Joshua R Nahum
Explores experimentally approachable questions in ecology and evolution through lectures, lab, and field experiments. Topics may include evolution of bacterial antibiotic resistance, the evolution of virulence, seed predation, plant biodiversity, and others. Prerequisite: BIOL 180. Offered: A.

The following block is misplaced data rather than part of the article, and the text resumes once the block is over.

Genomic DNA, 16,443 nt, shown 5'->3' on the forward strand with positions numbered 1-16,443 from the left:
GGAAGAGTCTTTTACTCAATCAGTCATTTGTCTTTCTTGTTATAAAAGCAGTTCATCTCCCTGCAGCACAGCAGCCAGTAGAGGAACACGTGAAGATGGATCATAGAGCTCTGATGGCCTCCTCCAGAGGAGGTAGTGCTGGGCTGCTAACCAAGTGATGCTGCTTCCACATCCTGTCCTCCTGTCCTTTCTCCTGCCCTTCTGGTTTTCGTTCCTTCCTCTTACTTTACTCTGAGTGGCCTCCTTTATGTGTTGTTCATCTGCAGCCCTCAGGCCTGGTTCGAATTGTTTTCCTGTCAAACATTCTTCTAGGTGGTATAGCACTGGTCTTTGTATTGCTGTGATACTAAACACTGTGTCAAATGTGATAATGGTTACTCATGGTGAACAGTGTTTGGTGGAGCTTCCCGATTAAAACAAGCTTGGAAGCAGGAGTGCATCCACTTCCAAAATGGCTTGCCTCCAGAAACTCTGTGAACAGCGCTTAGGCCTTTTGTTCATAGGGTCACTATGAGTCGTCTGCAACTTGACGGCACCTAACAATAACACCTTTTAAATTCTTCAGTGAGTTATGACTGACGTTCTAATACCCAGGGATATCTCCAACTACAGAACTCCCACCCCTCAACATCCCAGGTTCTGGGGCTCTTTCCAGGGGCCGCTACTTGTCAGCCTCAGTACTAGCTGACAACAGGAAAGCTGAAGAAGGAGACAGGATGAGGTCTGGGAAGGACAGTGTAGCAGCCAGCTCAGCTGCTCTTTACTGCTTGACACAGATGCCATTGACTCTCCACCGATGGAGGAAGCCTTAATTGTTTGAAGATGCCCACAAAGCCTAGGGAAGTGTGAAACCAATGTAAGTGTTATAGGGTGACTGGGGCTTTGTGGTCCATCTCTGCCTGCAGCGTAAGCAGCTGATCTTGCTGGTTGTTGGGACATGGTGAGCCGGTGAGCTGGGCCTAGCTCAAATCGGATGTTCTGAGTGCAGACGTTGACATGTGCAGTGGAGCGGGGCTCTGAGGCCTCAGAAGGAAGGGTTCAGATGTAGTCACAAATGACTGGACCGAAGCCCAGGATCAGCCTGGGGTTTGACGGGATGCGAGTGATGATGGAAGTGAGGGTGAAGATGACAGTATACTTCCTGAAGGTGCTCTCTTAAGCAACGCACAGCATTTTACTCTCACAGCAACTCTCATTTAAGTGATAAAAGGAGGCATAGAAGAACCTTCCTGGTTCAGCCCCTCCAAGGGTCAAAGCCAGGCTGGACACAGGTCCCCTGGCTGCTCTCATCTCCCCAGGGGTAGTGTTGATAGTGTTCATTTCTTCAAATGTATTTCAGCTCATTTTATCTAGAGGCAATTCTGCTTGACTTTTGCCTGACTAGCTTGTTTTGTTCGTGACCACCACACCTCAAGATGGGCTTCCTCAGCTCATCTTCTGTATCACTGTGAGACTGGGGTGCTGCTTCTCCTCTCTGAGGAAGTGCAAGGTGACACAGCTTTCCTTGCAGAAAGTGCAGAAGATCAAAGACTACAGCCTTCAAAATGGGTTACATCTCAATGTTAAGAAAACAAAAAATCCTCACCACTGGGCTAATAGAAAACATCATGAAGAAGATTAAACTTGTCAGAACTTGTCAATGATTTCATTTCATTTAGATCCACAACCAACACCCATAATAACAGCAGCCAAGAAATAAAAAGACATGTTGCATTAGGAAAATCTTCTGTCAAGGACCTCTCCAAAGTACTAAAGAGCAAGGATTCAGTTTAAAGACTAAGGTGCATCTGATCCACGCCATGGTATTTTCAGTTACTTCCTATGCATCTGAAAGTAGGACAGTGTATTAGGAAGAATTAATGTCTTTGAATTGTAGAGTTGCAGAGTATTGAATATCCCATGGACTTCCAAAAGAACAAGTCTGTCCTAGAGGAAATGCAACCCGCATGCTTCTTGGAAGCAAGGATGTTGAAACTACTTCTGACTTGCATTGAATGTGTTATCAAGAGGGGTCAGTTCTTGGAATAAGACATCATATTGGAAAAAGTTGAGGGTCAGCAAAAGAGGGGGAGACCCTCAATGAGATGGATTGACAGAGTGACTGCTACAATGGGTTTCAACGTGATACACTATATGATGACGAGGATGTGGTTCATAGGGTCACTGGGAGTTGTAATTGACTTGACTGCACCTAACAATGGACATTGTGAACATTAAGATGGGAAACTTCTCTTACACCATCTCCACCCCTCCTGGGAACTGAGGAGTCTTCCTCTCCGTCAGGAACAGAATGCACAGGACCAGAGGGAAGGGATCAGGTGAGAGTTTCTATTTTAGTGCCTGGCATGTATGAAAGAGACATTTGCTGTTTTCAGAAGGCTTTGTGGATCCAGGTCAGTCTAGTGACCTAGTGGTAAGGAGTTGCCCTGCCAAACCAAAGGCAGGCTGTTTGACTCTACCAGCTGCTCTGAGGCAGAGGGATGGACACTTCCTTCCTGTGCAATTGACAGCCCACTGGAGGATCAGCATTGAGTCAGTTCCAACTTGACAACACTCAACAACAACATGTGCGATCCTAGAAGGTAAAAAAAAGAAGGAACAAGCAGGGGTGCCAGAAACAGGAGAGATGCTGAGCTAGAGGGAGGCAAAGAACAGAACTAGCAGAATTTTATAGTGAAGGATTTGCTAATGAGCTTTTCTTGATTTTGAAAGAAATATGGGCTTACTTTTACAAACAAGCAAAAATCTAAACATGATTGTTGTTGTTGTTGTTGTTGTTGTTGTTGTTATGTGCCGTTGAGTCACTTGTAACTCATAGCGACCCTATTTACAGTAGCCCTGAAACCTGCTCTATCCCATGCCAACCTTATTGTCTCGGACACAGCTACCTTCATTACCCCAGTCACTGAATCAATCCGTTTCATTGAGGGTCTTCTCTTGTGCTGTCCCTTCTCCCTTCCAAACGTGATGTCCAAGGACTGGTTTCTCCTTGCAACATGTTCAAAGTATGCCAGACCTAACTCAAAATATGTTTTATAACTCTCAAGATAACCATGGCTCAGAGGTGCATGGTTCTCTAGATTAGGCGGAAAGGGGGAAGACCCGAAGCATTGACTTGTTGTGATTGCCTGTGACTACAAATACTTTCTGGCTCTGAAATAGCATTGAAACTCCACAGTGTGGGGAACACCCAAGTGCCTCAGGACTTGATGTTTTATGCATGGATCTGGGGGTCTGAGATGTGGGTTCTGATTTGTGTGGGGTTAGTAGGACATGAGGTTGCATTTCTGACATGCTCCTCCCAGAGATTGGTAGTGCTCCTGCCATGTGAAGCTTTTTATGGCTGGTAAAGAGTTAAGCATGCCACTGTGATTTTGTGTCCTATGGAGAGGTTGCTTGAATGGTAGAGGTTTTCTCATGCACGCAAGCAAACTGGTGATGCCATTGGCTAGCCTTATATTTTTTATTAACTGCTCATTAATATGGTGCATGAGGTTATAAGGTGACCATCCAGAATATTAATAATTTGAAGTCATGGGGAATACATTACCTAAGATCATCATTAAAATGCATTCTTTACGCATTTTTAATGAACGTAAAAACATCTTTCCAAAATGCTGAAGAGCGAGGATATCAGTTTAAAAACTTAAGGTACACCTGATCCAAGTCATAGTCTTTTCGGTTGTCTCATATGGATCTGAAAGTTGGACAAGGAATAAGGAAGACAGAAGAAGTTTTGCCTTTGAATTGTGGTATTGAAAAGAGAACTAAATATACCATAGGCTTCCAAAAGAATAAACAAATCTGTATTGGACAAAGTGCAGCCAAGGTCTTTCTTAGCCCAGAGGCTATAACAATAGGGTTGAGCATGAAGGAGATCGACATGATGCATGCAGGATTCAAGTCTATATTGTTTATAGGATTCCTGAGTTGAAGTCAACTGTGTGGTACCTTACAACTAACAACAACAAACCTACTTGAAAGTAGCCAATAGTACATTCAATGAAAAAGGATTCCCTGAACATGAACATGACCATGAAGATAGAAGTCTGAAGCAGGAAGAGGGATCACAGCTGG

This course is designed to give upper division undergraduates and beginning graduate students hands-on experience in the field of experimental evolutionary ecology. The course is composed of lectures and labs. The lectures will introduce some of the current "big questions" in ecology and evolution that are experimentally tractable. The labs will be devoted to designing, running and analyzing various experiments. Students will read the primary scientific literature in order to gain a better understanding of how experimental approaches have been used to explore ecological and evolutionary phenomena. In the labs, students (in groups of four) will conduct experiments in the field and laboratory to investigate wide-ranging issues (such as the evolution of bacterial antibiotic resistance, the ecology of seed predation, the factors affecting plant biodiversity, and the evolution of virulence in a virus). Grades will be based on weekly quizzes, lab reports, and a single final group presentation.
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